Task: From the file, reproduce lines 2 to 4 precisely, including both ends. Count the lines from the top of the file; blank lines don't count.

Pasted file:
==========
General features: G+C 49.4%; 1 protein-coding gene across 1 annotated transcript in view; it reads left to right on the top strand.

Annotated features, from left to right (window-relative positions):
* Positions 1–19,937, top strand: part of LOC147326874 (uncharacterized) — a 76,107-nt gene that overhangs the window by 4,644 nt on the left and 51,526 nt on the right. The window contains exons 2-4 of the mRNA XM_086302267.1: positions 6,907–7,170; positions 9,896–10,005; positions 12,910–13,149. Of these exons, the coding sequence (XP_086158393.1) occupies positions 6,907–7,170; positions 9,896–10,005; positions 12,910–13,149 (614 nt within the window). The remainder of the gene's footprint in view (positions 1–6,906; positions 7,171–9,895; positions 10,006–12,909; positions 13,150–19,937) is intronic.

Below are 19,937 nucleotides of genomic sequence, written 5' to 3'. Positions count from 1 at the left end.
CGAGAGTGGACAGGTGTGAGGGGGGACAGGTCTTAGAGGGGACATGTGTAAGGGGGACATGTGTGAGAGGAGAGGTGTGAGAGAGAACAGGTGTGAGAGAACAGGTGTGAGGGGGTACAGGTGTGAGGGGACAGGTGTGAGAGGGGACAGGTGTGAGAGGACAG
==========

Annotated features, from left to right (window-relative positions):
* Positions 1–19,937, top strand: part of LOC147326874 (uncharacterized) — a 76,107-nt gene that overhangs the window by 4,644 nt on the left and 51,526 nt on the right. The window contains exons 2-4 of the mRNA XM_086302267.1: positions 6,907–7,170; positions 9,896–10,005; positions 12,910–13,149. Of these exons, the coding sequence (XP_086158393.1) occupies positions 6,907–7,170; positions 9,896–10,005; positions 12,910–13,149 (614 nt within the window). The remainder of the gene's footprint in view (positions 1–6,906; positions 7,171–9,895; positions 10,006–12,909; positions 13,150–19,937) is intronic.

Below are 19,937 nucleotides of genomic sequence, written 5' to 3'. Positions count from 1 at the left end.